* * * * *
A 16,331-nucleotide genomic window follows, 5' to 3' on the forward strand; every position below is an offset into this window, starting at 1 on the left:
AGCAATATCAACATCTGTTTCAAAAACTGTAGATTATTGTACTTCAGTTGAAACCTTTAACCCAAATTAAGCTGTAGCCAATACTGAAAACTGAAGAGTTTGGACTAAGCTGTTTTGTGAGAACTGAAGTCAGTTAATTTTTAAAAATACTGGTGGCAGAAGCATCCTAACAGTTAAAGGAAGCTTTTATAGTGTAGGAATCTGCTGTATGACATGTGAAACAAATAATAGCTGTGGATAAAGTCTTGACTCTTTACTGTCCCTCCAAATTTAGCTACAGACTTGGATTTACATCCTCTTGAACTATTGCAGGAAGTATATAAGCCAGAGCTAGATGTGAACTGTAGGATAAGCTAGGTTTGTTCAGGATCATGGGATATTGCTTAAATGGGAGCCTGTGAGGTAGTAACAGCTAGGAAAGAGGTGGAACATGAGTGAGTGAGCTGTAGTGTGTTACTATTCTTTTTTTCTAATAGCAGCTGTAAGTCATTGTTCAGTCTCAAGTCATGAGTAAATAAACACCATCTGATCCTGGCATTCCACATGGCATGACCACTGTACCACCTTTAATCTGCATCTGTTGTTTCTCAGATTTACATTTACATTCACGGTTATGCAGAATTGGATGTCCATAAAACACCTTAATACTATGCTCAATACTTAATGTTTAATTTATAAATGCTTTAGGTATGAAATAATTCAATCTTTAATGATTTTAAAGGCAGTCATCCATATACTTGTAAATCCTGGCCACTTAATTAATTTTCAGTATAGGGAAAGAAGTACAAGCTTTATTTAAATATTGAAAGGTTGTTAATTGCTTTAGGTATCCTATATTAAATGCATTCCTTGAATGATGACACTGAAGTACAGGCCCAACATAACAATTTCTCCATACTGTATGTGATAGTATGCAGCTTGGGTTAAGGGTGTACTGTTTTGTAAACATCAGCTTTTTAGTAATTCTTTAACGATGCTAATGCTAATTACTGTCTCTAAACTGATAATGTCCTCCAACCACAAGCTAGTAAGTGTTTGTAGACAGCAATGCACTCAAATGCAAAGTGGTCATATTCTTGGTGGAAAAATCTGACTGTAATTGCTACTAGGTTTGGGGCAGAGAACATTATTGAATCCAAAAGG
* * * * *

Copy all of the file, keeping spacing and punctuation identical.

A 16,331-nucleotide genomic window follows, 5' to 3' on the forward strand; every position below is an offset into this window, starting at 1 on the left:
AGCAATATCAACATCTGTTTCAAAAACTGTAGATTATTGTACTTCAGTTGAAACCTTTAACCCAAATTAAGCTGTAGCCAATACTGAAAACTGAAGAGTTTGGACTAAGCTGTTTTGTGAGAACTGAAGTCAGTTAATTTTTAAAAATACTGGTGGCAGAAGCATCCTAACAGTTAAAGGAAGCTTTTATAGTGTAGGAATCTGCTGTATGACATGTGAAACAAATAATAGCTGTGGATAAAGTCTTGACTCTTTACTGTCCCTCCAAATTTAGCTACAGACTTGGATTTACATCCTCTTGAACTATTGCAGGAAGTATATAAGCCAGAGCTAGATGTGAACTGTAGGATAAGCTAGGTTTGTTCAGGATCATGGGATATTGCTTAAATGGGAGCCTGTGAGGTAGTAACAGCTAGGAAAGAGGTGGAACATGAGTGAGTGAGCTGTAGTGTGTTACTATTCTTTTTTTCTAATAGCAGCTGTAAGTCATTGTTCAGTCTCAAGTCATGAGTAAATAAACACCATCTGATCCTGGCATTCCACATGGCATGACCACTGTACCACCTTTAATCTGCATCTGTTGTTTCTCAGATTTACATTTACATTCACGGTTATGCAGAATTGGATGTCCATAAAACACCTTAATACTATGCTCAATACTTAATGTTTAATTTATAAATGCTTTAGGTATGAAATAATTCAATCTTTAATGATTTTAAAGGCAGTCATCCATATACTTGTAAATCCTGGCCACTTAATTAATTTTCAGTATAGGGAAAGAAGTACAAGCTTTATTTAAATATTGAAAGGTTGTTAATTGCTTTAGGTATCCTATATTAAATGCATTCCTTGAATGATGACACTGAAGTACAGGCCCAACATAACAATTTCTCCATACTGTATGTGATAGTATGCAGCTTGGGTTAAGGGTGTACTGTTTTGTAAACATCAGCTTTTTAGTAATTCTTTAACGATGCTAATGCTAATTACTGTCTCTAAACTGATAATGTCCTCCAACCACAAGCTAGTAAGTGTTTGTAGACAGCAATGCACTCAAATGCAAAGTGGTCATATTCTTGGTGGAAAAATCTGACTGTAATTGCTACTAGGTTTGGGGCAGAGAACATTATTGAATCCAAAAGG